Another component of Alzheimer’s disease is the glial cell. Glial cells are like the brain’s “trash removers,” constantly scouring the brain in search of toxins and waste to consume. However, Alzheimer’s patients’ glial cells do not remove debris. This allows accumulation of proteins like beta-amyloid plaques to overwhelm the brain. Researchers still do not know what causes glial cells to malfunction in Alzheimer’s patients.
Inflammation produced by excessive brain waste may promote development of Alzheimer’s. To learn more, researchers are focusing on the TREM2 gene, a gene that “directs” glial cells to remove plaques and eliminate inflammation. When this gene isn’t working properly, beta-amyloid plaques accumulate between brain cells. A subtype of glial cells called astrocytes assist other glial cells with removing debris and plaques. An abnormal TREM2 gene somehow prevents glial cells and astrocytes from performing their duties as brain “cleaners.” In addition, these two cell types also release inflammatory chemicals that further damage brain cells in people with Alzheimer’s.
Normal aging comes with naturally declining levels of memory-supporting proteins and hormones, deterioration of the hippocampus and decreased blood flow to the brain. These three things combined with other age-related health problems will cause lapses in memory that are only to be expected in older individuals.
Alzheimer’s disease, on the other hand, brings more severe, or accelerated memory loss and cognitive decline. While it is normal to occasionally forget where you laid your keys or if you locked the door, memory and cognitive disruptions associated with Alzheimer’s disease will worsen and eventually impacts a person’s ability to take adequate care of themselves.
People with early or middle-stage Alzheimer’s disease may:
- Repeat things and claim they never said them
- Insist appointments were never made or conversations never happened because they cannot remember them
- Place possessions in odd places, like putting keys in the refrigerator or a wallet in the laundry hamper
- Become disoriented in familiar locations
- Have difficulty finding appropriate words to express their thoughts, identify items or contribute meaningfully to conversations
- Act depressed, withdrawn and apathetic towards hobbies and events they used to enjoy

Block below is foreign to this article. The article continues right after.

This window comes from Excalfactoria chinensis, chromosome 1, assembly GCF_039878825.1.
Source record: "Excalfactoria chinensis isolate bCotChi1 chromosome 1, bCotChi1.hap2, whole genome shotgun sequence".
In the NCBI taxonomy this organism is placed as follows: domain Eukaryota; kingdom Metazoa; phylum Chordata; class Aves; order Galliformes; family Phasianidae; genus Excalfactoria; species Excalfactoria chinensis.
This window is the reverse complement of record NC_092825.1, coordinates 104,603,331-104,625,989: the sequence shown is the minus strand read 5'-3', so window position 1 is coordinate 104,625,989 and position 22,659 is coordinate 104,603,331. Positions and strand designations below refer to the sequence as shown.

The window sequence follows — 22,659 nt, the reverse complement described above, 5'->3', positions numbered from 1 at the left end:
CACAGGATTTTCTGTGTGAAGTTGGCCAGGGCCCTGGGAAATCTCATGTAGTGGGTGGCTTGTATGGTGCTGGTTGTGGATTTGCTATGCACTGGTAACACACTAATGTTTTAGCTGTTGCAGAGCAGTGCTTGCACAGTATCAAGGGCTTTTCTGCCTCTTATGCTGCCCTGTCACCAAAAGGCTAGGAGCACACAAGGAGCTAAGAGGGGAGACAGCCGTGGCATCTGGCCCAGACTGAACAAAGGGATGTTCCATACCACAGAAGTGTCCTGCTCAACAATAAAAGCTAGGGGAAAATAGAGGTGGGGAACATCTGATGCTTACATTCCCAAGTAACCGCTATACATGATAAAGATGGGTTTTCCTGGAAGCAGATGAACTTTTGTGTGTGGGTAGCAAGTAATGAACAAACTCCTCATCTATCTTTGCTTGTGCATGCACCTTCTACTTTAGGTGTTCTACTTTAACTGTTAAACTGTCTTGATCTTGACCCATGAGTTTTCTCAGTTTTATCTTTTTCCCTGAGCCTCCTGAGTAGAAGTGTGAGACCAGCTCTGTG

Personality and Behavioral Changes
People with various forms of dementia, including Alzheimer’s disease will naturally become irritable, distrustful and agitated as their memory and cognitive decline worsens. It is hard to accept the fact they cannot remember something someone said just five minutes ago or realize they did indeed put their checkbook in the microwave.
A person with Alzheimer’s who has always thought carefully about making decisions all their life may start making impulsive, irrational decisions that bewilder family members and friends. They may wear sweaters in hot weather or shorts and t-shirts in cold weather. Their responses to everyday situations, such as what to do if they drop a glass or who to call if the roof starts leaking are often confused and inappropriate. For example, instead of sweeping up broken glass into a dustpan, a person with Alzheimer’s may try to use a vacuum to pick up large, jagged pieces of glass.
Physical Signs of Alzheimer’s Disease
Physical symptoms of Alzheimer’s typically emerge during the middle stages of the disease. They include:
- Problems with movement as neuron signaling in the brain degrades in areas controlling motor ability
- Difficult standing still
- Walking and balance issues
- Inability to button shirts, write legibly or perform other tasks involving fine motor skills
- Engaging in repetitive behaviors such as handwringing, face-picking or washing the same dish over and over again
- Problems with bladder/bowel control
- Hand tremors/shaking